Secession Balls, White Power, and Beloved Community

The South Carolina “Secession Ball” will be held tomorrow night, December 20, 2010 in Charleston. I first heard about this event on The Daily Show, and for a sardonic introduction to the evening’s proceedings, I encourage you to view the commentary from Senior Black Correspondent Larry Wilmore. Here’s a preview: “Saying slavery was the cause of the South’s secession during the Civil War isn’t politically correct; it’s correct correct.”

In the 21st century, more than a century after the Civil War and decades after the Civil Rights movement, the existence of a “Secession Ball” in my native state reminds me of an insight from Charles Marsh’s book The Beloved Community: How Faith Shapes Social Justice from the Civil Rights Movement to Today:

For years the civil rights preacher Will Campbell had complained about the civil rights movement’s priorities: why had organizers been singularly concerned with access to public bathrooms, coffee shops, and waiting rooms in bus stations? Why make these places the battlefield for racial equality? They were the last places you could expect to find the men who controlled the social arrangements. If white power was the real culprit, Campbell insisted, then stage sit-ins at the Rotary Club or during the mid-summer debutante cotillion; then seek to reform the culture of the white church. Forcing a short-order cook at the five-and-dime lunch counter to remove the “colored-only” sign was too easy a target; and, in any case, it was not going to bring electricity and plumbing to needy families, alter the subterranean world of feeling and opinion, or halt a retreat of sentiments and of white people to the suburbs. (147)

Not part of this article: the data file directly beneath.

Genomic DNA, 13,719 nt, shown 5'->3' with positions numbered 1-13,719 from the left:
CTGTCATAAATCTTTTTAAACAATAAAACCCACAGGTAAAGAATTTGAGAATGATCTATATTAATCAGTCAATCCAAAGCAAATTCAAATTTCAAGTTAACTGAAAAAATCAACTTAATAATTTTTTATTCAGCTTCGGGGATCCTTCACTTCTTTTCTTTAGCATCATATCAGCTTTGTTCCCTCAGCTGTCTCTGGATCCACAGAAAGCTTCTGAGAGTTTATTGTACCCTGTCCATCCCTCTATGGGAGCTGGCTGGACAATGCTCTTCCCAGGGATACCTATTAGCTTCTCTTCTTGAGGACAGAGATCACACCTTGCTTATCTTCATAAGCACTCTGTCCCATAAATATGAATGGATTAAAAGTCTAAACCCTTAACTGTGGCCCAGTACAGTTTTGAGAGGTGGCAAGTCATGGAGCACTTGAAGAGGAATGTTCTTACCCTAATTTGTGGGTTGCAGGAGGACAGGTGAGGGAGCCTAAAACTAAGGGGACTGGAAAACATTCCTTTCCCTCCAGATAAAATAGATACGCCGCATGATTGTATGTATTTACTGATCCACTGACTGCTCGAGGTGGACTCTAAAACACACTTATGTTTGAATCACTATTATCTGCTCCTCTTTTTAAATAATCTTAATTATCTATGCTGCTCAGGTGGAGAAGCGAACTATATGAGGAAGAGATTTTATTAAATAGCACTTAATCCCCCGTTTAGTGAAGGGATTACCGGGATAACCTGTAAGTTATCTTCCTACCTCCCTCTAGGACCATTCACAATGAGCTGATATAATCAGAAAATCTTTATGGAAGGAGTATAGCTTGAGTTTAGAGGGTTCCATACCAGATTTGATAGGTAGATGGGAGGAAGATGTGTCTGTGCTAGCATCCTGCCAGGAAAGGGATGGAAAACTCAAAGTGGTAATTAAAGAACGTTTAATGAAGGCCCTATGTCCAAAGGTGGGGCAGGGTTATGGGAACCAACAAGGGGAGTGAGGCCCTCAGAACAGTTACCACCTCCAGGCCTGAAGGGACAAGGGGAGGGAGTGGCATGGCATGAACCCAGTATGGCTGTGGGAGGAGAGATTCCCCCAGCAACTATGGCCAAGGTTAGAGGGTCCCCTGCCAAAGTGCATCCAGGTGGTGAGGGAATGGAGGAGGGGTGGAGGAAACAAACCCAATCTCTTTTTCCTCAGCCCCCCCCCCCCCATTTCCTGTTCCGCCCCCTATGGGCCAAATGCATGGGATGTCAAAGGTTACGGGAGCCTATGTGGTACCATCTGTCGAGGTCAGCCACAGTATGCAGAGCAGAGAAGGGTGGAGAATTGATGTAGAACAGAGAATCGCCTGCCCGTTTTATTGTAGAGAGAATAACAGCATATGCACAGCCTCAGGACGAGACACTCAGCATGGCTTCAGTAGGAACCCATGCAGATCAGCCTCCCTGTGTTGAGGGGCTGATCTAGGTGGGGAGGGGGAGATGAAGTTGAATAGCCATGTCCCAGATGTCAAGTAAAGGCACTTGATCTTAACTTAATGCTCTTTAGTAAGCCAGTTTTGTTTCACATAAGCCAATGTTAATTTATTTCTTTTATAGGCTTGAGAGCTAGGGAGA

To the non-violent activists who faced water hoses and batons, dogs and jail cells, lynchings and burning crosses, calling the integration of the five-and-dime lunch counters “too easy a target” is hyperbolic. Nevertheless, the spirit of Campbell’s point is well taken. The existence of “Secession Balls” in the year 2010 and the stark separation of most black and white churches today testifies that — even with our first black President in the White House — there is still much work to do to build what Martin Luther King, Jr. called the “Beloved Community,” which is only one more name for what Jesus called the “Reign of God” or the “Kingdom of God.”

About Carl Gregg
  • Brad Evans

    SHocking! The Mainline Churches aren’t integrated! Next thing you’ll be telling me is that they’re not growing, either.


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